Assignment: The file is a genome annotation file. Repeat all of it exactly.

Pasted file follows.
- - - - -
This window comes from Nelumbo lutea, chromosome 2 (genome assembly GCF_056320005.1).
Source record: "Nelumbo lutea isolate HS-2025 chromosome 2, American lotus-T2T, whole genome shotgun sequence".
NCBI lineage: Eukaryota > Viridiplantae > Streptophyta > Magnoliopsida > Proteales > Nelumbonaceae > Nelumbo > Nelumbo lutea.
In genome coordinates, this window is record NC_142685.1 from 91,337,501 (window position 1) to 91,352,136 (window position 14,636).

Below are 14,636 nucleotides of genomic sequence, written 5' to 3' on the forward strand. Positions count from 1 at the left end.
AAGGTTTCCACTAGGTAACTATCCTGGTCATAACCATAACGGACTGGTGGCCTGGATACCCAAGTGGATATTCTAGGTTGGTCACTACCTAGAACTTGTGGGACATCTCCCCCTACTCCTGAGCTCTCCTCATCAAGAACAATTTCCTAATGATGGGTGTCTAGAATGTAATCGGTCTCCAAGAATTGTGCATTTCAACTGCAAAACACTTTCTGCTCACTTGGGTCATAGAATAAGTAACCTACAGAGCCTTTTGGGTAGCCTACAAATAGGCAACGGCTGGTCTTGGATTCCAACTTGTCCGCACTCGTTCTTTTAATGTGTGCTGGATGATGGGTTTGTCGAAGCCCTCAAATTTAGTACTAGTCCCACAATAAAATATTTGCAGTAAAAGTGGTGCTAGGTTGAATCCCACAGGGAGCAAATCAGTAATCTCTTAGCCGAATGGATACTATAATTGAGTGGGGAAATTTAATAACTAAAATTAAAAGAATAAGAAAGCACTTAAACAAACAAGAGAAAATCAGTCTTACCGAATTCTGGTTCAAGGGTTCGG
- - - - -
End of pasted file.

This window comes from Nelumbo lutea, chromosome 2 (genome assembly GCF_056320005.1).
Source record: "Nelumbo lutea isolate HS-2025 chromosome 2, American lotus-T2T, whole genome shotgun sequence".
NCBI lineage: Eukaryota > Viridiplantae > Streptophyta > Magnoliopsida > Proteales > Nelumbonaceae > Nelumbo > Nelumbo lutea.
In genome coordinates, this window is record NC_142685.1 from 91,337,501 (window position 1) to 91,352,136 (window position 14,636).

Below are 14,636 nucleotides of genomic sequence, written 5' to 3' on the forward strand. Positions count from 1 at the left end.
AAGGTTTCCACTAGGTAACTATCCTGGTCATAACCATAACGGACTGGTGGCCTGGATACCCAAGTGGATATTCTAGGTTGGTCACTACCTAGAACTTGTGGGACATCTCCCCCTACTCCTGAGCTCTCCTCATCAAGAACAATTTCCTAATGATGGGTGTCTAGAATGTAATCGGTCTCCAAGAATTGTGCATTTCAACTGCAAAACACTTTCTGCTCACTTGGGTCATAGAATAAGTAACCTACAGAGCCTTTTGGGTAGCCTACAAATAGGCAACGGCTGGTCTTGGATTCCAACTTGTCCGCACTCGTTCTTTTAATGTGTGCTGGATGATGGGTTTGTCGAAGCCCTCAAATTTAGTACTAGTCCCACAATAAAATATTTGCAGTAAAAGTGGTGCTAGGTTGAATCCCACAGGGAGCAAATCAGTAATCTCTTAGCCGAATGGATACTATAATTGAGTGGGGAAATTTAATAACTAAAATTAAAAGAATAAGAAAGCACTTAAACAAACAAGAGAAAATCAGTCTTACCGAATTCTGGTTCAAGGGTTCGG